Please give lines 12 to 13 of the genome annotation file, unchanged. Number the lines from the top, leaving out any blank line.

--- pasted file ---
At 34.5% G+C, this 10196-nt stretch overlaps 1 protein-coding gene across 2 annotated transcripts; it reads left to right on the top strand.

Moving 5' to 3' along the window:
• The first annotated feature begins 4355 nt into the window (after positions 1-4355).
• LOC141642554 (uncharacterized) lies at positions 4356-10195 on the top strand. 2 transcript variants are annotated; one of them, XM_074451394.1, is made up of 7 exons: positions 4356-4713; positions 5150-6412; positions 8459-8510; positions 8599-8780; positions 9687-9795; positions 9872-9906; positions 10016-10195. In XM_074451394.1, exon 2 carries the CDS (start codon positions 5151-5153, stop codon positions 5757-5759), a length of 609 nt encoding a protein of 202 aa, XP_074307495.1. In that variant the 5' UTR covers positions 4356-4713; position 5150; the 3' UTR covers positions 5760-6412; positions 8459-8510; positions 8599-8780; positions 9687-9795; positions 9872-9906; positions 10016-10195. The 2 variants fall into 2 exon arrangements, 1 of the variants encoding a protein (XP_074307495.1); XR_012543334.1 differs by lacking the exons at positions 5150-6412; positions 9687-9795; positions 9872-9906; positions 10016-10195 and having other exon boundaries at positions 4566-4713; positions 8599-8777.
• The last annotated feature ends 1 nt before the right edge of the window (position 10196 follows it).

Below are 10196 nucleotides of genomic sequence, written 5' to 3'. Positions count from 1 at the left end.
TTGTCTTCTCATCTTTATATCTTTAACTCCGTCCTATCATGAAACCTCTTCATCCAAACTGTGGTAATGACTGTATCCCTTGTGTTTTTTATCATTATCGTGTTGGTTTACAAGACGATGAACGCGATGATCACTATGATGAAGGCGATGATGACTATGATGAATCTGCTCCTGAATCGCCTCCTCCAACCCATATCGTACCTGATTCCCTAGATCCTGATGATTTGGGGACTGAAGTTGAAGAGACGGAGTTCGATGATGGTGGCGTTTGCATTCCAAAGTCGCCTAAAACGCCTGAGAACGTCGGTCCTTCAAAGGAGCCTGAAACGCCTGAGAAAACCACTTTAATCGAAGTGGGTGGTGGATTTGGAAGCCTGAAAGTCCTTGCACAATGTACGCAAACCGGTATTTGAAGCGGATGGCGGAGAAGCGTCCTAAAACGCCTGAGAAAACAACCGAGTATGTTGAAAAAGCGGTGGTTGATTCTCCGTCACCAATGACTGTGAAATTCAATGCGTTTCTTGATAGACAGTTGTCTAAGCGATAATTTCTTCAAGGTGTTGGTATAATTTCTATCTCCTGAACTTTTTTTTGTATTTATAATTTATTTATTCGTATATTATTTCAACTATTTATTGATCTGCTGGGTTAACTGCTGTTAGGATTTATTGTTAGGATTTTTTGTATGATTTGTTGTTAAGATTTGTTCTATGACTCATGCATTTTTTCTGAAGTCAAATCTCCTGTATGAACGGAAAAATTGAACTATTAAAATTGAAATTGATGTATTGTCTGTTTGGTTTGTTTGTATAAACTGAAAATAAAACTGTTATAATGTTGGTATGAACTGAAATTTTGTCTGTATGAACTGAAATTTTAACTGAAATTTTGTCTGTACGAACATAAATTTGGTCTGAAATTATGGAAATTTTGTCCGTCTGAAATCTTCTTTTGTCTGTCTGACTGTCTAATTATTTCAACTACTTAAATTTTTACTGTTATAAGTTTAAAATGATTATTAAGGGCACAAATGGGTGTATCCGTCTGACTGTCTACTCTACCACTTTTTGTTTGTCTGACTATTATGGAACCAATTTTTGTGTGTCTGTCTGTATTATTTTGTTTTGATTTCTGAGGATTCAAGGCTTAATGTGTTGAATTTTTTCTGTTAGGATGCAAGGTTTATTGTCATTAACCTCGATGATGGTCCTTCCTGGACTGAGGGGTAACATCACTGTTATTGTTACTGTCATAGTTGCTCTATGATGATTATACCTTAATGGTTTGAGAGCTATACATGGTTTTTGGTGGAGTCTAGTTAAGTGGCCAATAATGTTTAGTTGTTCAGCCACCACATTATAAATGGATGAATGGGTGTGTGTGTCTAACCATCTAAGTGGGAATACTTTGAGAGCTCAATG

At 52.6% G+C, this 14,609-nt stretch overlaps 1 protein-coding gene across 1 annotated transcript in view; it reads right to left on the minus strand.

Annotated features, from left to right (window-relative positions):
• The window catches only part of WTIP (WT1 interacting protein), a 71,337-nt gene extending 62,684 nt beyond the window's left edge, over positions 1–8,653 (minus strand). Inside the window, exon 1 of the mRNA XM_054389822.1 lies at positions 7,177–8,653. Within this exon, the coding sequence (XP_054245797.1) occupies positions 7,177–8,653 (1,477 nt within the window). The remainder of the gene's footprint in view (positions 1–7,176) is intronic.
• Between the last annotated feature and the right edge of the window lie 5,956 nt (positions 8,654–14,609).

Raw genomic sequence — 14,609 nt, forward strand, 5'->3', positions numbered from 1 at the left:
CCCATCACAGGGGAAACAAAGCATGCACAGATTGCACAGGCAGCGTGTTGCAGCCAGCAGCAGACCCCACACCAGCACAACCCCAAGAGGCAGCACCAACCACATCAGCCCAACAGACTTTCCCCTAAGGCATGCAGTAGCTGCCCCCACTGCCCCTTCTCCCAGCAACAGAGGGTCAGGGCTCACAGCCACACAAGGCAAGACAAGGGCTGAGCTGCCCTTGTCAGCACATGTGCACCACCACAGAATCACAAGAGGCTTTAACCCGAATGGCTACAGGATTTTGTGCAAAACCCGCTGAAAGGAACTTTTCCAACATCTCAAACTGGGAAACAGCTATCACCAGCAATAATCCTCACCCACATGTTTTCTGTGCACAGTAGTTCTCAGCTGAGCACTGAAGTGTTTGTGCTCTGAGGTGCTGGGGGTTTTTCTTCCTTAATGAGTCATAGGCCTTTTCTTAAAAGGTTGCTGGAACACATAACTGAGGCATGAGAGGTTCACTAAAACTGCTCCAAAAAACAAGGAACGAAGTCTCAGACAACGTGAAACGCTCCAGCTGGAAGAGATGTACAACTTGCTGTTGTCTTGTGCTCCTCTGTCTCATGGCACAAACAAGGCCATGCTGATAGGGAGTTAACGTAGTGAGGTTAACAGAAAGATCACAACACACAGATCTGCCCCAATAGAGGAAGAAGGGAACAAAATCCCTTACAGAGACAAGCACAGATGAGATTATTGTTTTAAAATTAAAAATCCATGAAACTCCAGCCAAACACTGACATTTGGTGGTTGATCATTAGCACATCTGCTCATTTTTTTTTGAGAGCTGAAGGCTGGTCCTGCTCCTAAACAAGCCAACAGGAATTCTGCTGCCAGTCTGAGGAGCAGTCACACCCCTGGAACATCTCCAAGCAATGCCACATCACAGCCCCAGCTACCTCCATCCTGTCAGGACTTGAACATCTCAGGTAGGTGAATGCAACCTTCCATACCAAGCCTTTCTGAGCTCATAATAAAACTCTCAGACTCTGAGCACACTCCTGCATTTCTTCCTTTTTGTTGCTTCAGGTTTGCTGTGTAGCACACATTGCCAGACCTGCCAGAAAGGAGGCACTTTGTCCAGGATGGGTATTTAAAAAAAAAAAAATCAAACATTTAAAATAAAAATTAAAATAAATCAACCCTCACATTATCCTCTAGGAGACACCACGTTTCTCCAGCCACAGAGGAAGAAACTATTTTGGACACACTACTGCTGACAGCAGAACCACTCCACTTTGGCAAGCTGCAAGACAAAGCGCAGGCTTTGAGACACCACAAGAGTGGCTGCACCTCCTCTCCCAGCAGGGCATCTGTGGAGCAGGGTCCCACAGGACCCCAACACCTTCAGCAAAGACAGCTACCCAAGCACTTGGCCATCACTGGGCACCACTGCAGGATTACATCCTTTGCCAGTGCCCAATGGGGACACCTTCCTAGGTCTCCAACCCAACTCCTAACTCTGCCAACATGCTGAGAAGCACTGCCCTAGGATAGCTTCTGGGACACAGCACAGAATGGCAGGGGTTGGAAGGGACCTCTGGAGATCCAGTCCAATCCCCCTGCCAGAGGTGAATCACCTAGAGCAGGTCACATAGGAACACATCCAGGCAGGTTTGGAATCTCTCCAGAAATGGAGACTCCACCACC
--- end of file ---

Raw genomic sequence — 14,609 nt, forward strand, 5'->3', positions numbered from 1 at the left:
CCCATCACAGGGGAAACAAAGCATGCACAGATTGCACAGGCAGCGTGTTGCAGCCAGCAGCAGACCCCACACCAGCACAACCCCAAGAGGCAGCACCAACCACATCAGCCCAACAGACTTTCCCCTAAGGCATGCAGTAGCTGCCCCCACTGCCCCTTCTCCCAGCAACAGAGGGTCAGGGCTCACAGCCACACAAGGCAAGACAAGGGCTGAGCTGCCCTTGTCAGCACATGTGCACCACCACAGAATCACAAGAGGCTTTAACCCGAATGGCTACAGGATTTTGTGCAAAACCCGCTGAAAGGAACTTTTCCAACATCTCAAACTGGGAAACAGCTATCACCAGCAATAATCCTCACCCACATGTTTTCTGTGCACAGTAGTTCTCAGCTGAGCACTGAAGTGTTTGTGCTCTGAGGTGCTGGGGGTTTTTCTTCCTTAATGAGTCATAGGCCTTTTCTTAAAAGGTTGCTGGAACACATAACTGAGGCATGAGAGGTTCACTAAAACTGCTCCAAAAAACAAGGAACGAAGTCTCAGACAACGTGAAACGCTCCAGCTGGAAGAGATGTACAACTTGCTGTTGTCTTGTGCTCCTCTGTCTCATGGCACAAACAAGGCCATGCTGATAGGGAGTTAACGTAGTGAGGTTAACAGAAAGATCACAACACACAGATCTGCCCCAATAGAGGAAGAAGGGAACAAAATCCCTTACAGAGACAAGCACAGATGAGATTATTGTTTTAAAATTAAAAATCCATGAAACTCCAGCCAAACACTGACATTTGGTGGTTGATCATTAGCACATCTGCTCATTTTTTTTTGAGAGCTGAAGGCTGGTCCTGCTCCTAAACAAGCCAACAGGAATTCTGCTGCCAGTCTGAGGAGCAGTCACACCCCTGGAACATCTCCAAGCAATGCCACATCACAGCCCCAGCTACCTCCATCCTGTCAGGACTTGAACATCTCAGGTAGGTGAATGCAACCTTCCATACCAAGCCTTTCTGAGCTCATAATAAAACTCTCAGACTCTGAGCACACTCCTGCATTTCTTCCTTTTTGTTGCTTCAGGTTTGCTGTGTAGCACACATTGCCAGACCTGCCAGAAAGGAGGCACTTTGTCCAGGATGGGTATTTAAAAAAAAAAAAATCAAACATTTAAAATAAAAATTAAAATAAATCAACCCTCACATTATCCTCTAGGAGACACCACGTTTCTCCAGCCACAGAGGAAGAAACTATTTTGGACACACTACTGCTGACAGCAGAACCACTCCACTTTGGCAAGCTGCAAGACAAAGCGCAGGCTTTGAGACACCACAAGAGTGGCTGCACCTCCTCTCCCAGCAGGGCATCTGTGGAGCAGGGTCCCACAGGACCCCAACACCTTCAGCAAAGACAGCTACCCAAGCACTTGGCCATCACTGGGCACCACTGCAGGATTACATCCTTTGCCAGTGCCCAATGGGGACACCTTCCTAGGTCTCCAACCCAACTCCTAACTCTGCCAACATGCTGAGAAGCACTGCCCTAGGATAGCTTCTGGGACACAGCACAGAATGGCAGGGGTTGGAAGGGACCTCTGGAGATCCAGTCCAATCCCCCTGCCAGAGGTGAATCACCTAGAGCAGGTCACATAGGAACACATCCAGGCAGGTTTGGAATCTCTCCAGAAATGGAGACTCCACCACC